Benjamin L. Wolozin, MD, PhD

Professor, Pharmacology & Experimental Therapeutics

Benjamin Wolozin
617.358.1995
72 E. Concord St Housman (R)

Biography

Dr. Wolozin’s research examines the pathophysiology of neurodegenerative diseases, including Alzheimer’s disease, Amyotrophic Lateral Sclerosis and Parkinson’s disease. His laboratory is currently focused on the role of RNA binding proteins and translational regulation in disease processes.

Parkinson’s disease: The research on Parkinson Disease focuses on genetic factors implicated in Parkinson’s disease, including LRRK2, a-synuclein, parkin, PINK1 and DJ-1. Research in our laboratory suggests that genetic mutations linked to Parkinson’s disease act by converging on a biological system that integrates the stress response, regulating autophagy, protein translation and mitochondrial function. Using genetically modified cells (e.g., primary neuronal cultures or cell lines) and genetically modified animals (C. elegans and mice), we have demonstrated that a-synuclein and LRRK2 enhance the sensitivity of dopaminergic neurons to mitochondrial dysfunction. Our work points to particular biochemical pathways mediating the actions of LRRK2. We have recently demonstrated that LRRK2 binds to MKK6, a kinase that lies upstream of p38 and regulates the stress response. LRRK2 regulates membrane localization of its binding proteins, including MKKs, JIPs, rac1 (a small GTPase) and other important proteins mediating the stress response. This work has direct relevance to therapy because it points to chemicals that might protect dopaminergic neurons and modify the course of Parkinson’s disease. For instance, we are investigating the action of SirT1 agonists (such resveratrol, the compound found in red wine or SRT1720, produced by Sirtris Pharmaceuticals), which stimulate synthesis of anti-oxidant enzymes and appear to offer protection in animal models of Parkinson’s disease. We are also investigating the action of brain penetrant analogues of rapamycin, which stimulate the neuron to remove protein aggregates, and offer neuroprotection through mechanisms complementary to SirT1.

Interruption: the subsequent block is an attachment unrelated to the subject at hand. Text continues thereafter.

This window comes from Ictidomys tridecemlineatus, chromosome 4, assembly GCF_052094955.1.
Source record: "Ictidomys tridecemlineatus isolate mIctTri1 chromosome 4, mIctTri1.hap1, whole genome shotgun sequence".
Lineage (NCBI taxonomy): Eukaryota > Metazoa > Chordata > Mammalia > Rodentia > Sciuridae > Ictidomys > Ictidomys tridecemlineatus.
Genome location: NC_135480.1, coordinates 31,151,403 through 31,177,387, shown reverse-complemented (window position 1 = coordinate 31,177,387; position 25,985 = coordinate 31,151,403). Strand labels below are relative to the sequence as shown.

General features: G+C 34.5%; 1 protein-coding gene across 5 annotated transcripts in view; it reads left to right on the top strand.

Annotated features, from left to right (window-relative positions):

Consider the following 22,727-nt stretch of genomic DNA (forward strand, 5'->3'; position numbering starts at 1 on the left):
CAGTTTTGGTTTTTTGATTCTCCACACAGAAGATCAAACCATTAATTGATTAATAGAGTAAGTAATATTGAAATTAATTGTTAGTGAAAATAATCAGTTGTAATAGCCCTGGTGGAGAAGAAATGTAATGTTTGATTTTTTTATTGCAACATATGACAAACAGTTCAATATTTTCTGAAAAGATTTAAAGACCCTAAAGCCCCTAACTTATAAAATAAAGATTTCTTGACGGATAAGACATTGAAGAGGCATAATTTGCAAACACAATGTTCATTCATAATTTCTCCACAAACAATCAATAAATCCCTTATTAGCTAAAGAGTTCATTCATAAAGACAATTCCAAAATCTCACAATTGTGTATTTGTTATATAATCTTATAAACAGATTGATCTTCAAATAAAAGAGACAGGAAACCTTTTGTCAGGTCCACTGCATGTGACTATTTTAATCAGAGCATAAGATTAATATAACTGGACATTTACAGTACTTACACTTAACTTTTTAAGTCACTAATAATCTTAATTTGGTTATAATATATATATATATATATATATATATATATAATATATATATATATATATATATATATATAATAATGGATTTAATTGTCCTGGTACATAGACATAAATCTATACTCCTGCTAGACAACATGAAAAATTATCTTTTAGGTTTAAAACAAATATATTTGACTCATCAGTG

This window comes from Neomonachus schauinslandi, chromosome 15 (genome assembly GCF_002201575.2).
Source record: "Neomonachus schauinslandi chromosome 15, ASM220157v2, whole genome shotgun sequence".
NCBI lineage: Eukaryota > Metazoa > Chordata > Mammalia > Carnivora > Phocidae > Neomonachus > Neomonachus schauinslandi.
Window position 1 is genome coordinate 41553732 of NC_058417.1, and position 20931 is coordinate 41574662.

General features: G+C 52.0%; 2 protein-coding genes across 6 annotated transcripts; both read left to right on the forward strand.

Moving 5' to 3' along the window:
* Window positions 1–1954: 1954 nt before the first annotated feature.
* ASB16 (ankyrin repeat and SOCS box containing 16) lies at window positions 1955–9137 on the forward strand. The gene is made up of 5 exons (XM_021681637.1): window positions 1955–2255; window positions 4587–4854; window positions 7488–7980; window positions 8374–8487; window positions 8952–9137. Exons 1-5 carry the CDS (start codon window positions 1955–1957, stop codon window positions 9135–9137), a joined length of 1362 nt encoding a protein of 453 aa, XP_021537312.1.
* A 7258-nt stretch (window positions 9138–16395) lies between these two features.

Amyotrophic Lateral Sclerosis (ALS): Our current work focuses on a protein, TDP-43, that was recently shown to be the predominant protein that accumulates during the course of the disease. We have shown that TDP-43 is a stress granule protein, and that TDP-43 pathology co-localizes with other stress granule markers in spinal cords of subjects with ALS, as well as those with Frontotemporal Dementia. We are currently examining how TDP-43 and disease-linked mutations in TDP-43 modify synaptic function in neuronal arbors. We are using protein binding assays (immunoprecipitation, mass spectrometry) and imaging assay (fixed cells and live cell imaging) to determine the effects of TDP-43 and its mutations. We use cell lines, primary cultures of hippocampal neurons and human brain samples for our studies.

We also have an active drug discover program related to TDP-43. This program utilizes cells that inducibly over-express TDP-43, as well as lines of C. elegans expressing TDP-43 and studies in primary cultures of hippocampal neurons. We examine the compounds using imaging (in collaboration with Marcie Glicksman at LDDN) and biochemistry.